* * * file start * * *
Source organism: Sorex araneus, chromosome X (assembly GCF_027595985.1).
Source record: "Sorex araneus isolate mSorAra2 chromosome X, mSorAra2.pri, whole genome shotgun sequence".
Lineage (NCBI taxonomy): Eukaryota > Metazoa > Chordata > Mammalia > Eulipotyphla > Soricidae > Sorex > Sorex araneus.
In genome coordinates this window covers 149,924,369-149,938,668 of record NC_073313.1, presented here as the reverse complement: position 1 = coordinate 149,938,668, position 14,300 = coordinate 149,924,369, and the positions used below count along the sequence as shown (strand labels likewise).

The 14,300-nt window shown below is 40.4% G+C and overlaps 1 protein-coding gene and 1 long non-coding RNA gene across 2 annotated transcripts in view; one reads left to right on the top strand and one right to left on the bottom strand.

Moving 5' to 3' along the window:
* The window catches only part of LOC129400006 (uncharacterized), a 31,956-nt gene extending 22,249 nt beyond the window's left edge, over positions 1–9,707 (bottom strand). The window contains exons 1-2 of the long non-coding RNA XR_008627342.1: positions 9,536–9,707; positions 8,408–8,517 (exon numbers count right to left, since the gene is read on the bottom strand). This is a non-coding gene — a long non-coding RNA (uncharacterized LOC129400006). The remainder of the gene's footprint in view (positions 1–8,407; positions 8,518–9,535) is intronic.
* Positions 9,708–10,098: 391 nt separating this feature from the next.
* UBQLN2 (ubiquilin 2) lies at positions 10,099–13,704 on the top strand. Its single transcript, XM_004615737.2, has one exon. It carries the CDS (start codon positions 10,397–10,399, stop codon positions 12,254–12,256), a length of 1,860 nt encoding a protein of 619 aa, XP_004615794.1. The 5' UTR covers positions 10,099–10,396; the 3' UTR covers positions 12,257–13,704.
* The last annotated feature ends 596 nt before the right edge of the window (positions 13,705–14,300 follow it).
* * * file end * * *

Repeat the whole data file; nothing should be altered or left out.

Source organism: Sorex araneus, chromosome X (assembly GCF_027595985.1).
Source record: "Sorex araneus isolate mSorAra2 chromosome X, mSorAra2.pri, whole genome shotgun sequence".
Lineage (NCBI taxonomy): Eukaryota > Metazoa > Chordata > Mammalia > Eulipotyphla > Soricidae > Sorex > Sorex araneus.
In genome coordinates this window covers 149,924,369-149,938,668 of record NC_073313.1, presented here as the reverse complement: position 1 = coordinate 149,938,668, position 14,300 = coordinate 149,924,369, and the positions used below count along the sequence as shown (strand labels likewise).

The 14,300-nt window shown below is 40.4% G+C and overlaps 1 protein-coding gene and 1 long non-coding RNA gene across 2 annotated transcripts in view; one reads left to right on the top strand and one right to left on the bottom strand.

Moving 5' to 3' along the window:
* The window catches only part of LOC129400006 (uncharacterized), a 31,956-nt gene extending 22,249 nt beyond the window's left edge, over positions 1–9,707 (bottom strand). The window contains exons 1-2 of the long non-coding RNA XR_008627342.1: positions 9,536–9,707; positions 8,408–8,517 (exon numbers count right to left, since the gene is read on the bottom strand). This is a non-coding gene — a long non-coding RNA (uncharacterized LOC129400006). The remainder of the gene's footprint in view (positions 1–8,407; positions 8,518–9,535) is intronic.
* Positions 9,708–10,098: 391 nt separating this feature from the next.
* UBQLN2 (ubiquilin 2) lies at positions 10,099–13,704 on the top strand. Its single transcript, XM_004615737.2, has one exon. It carries the CDS (start codon positions 10,397–10,399, stop codon positions 12,254–12,256), a length of 1,860 nt encoding a protein of 619 aa, XP_004615794.1. The 5' UTR covers positions 10,099–10,396; the 3' UTR covers positions 12,257–13,704.
* The last annotated feature ends 596 nt before the right edge of the window (positions 13,705–14,300 follow it).